Starwood Hotels gets $13.2 billion bid, pressuring Marriott

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Starwood Hotels & Resorts Worldwide Inc., owner of brands such as Westin, Sheraton and W, said it plans to accept a $13.2 billion takeover bid by China’s Anbang Insurance Group Co. and gave suitor Marriott International Inc. a deadline to make a counteroffer.
Anbang and its partners will pay $78 a share in cash for Starwood, according to a statement. The offer is $2 a share more than the surprise bid the group made last week and eclipses Marriott’s cash-and-stock deal, which Starwood agreed to in November and is now worth $69.31 a share, based on Marriott’s closing price of $73.16. Marriott has a March 28 deadline to renegotiate its agreement and salvage its plan to create the world’s biggest hotel operator.
A takeover by Anbang would extend a push into U.S hotels that started last year with its $1.95 billion purchase of Manhattan’s Waldorf Astoria. The sweetened bid underscores the intense interest in hotels from Chinese investors, who are seeking to buy hard assets abroad and capture demand from a surge in Chinese travelers.
Marriott, which avoids overpaying for assets, probably won’t engage in a protracted bidding war, according to analysts including Robert W. Baird & Co.’s David Loeb.

‘Remain Disciplined’
“While we expect Marriott to counter the consortium’s proposal, we believe Marriott will remain disciplined, and it appears increasingly likely, in our opinion, that Starwood will be acquired by the consortium,” Loeb wrote in a research note Friday.
Starwood shares rose 5.5 percent to $80.57, the highest closing price since July. Marriott climbed 1.9 percent. Other lodging stocks also rallied, with Hilton Worldwide Holdings Inc., the world’s largest operator by room count, gaining 3.6 percent. The Bloomberg index of hotel real estate investment trusts advanced 1.2 percent.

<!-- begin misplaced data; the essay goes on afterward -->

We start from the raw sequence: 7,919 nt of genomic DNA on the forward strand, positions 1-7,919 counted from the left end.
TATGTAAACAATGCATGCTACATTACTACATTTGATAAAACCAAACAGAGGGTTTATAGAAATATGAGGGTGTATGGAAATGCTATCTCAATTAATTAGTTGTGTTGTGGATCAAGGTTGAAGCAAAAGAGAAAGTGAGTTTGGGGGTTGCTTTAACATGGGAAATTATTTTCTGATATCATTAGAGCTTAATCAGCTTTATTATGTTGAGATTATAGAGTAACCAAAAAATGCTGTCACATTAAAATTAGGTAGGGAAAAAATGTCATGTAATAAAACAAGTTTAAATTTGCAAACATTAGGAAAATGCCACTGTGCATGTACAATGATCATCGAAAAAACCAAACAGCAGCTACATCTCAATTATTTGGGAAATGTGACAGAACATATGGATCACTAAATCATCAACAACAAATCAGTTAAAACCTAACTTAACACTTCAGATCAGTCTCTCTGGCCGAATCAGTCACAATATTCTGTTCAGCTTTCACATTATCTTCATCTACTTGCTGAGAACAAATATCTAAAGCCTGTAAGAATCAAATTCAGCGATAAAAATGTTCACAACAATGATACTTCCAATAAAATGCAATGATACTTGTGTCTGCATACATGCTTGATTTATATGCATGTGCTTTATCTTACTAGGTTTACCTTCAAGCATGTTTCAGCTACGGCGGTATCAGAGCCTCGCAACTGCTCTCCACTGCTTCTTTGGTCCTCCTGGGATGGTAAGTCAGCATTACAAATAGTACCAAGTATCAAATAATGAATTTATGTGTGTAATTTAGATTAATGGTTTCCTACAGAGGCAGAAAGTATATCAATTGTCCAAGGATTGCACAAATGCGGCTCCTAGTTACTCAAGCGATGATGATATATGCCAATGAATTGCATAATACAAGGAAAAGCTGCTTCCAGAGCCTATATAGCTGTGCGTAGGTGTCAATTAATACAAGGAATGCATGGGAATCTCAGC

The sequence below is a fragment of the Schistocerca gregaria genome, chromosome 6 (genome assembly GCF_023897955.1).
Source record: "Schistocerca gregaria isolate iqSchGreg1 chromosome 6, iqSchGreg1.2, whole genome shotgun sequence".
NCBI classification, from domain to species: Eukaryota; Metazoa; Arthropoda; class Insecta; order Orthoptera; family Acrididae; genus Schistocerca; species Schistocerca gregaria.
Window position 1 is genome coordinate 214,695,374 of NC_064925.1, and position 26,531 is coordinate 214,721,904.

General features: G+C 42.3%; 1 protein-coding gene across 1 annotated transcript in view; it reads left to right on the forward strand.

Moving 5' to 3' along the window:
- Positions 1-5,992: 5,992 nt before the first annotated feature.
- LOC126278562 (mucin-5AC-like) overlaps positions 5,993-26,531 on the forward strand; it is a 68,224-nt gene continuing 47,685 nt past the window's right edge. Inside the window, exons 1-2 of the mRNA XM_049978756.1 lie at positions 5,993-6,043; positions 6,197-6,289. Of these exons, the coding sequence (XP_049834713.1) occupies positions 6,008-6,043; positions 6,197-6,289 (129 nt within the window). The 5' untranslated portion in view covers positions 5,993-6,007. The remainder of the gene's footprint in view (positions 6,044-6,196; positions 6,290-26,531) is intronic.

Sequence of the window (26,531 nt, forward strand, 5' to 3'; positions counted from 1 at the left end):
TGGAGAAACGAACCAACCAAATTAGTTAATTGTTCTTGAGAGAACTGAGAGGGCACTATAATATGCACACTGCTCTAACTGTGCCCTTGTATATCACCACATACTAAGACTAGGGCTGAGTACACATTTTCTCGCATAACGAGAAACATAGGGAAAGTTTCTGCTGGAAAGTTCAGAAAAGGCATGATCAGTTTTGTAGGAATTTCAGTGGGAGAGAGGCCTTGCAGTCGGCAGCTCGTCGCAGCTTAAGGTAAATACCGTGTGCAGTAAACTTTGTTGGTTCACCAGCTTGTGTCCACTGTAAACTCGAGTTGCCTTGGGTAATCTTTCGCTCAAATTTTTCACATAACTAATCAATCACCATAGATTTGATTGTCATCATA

John Paulson, the billionaire president of Paulson & Co., Starwood’s largest shareholder, said the firm is happy to see the increased offer, which better reflects the company’s value.
“Anbang is a proven, sophisticated buyer of related assets and we welcome their interest in Starwood,” Paulson said in an e-mailed statement. His firm acquired about a 7 percent stake in Starwood last year, while the hotel operator was exploring strategic alternatives. Anbang is joining forces with private equity firm J.C. Flowers & Co. and Chinese investment firm Primavera Capital on the bid. Primavera was founded by Fred Hu, who previously ran China dealmaking for Goldman Sachs Group Inc.

‘Superior Proposal’
The Anbang group’s fully financed offer is a “superior proposal” to Marriott’s and Starwood intends to enter into a definitive pact with the Anbang group, Starwood said. Marriott, in its own statement, said it still believes the combination of the two hotel companies offers the best value to Starwood shareholders and the company is “carefully considering its alternatives.”
Starwood postponed its shareholder meeting scheduled for March 28. The company would have to pay Marriott a breakup fee of $400 million if the Anbang group prevails.
Anbang plans to keep Starwood’s management and employees and continue its frequent-guest program, according to a person with knowledge of the matter. A representative for Beijing-based Anbang declined to
The insurer is being advised by PJT Partners Inc., the investment bank formed by former Morgan Stanley banker Paul J. Taubman in 2013 in conjunction with the spinoff of Blackstone Group LP’s merger-advisory business, the person said. A representative for PJT didn’t immediately return a call seeking comment.

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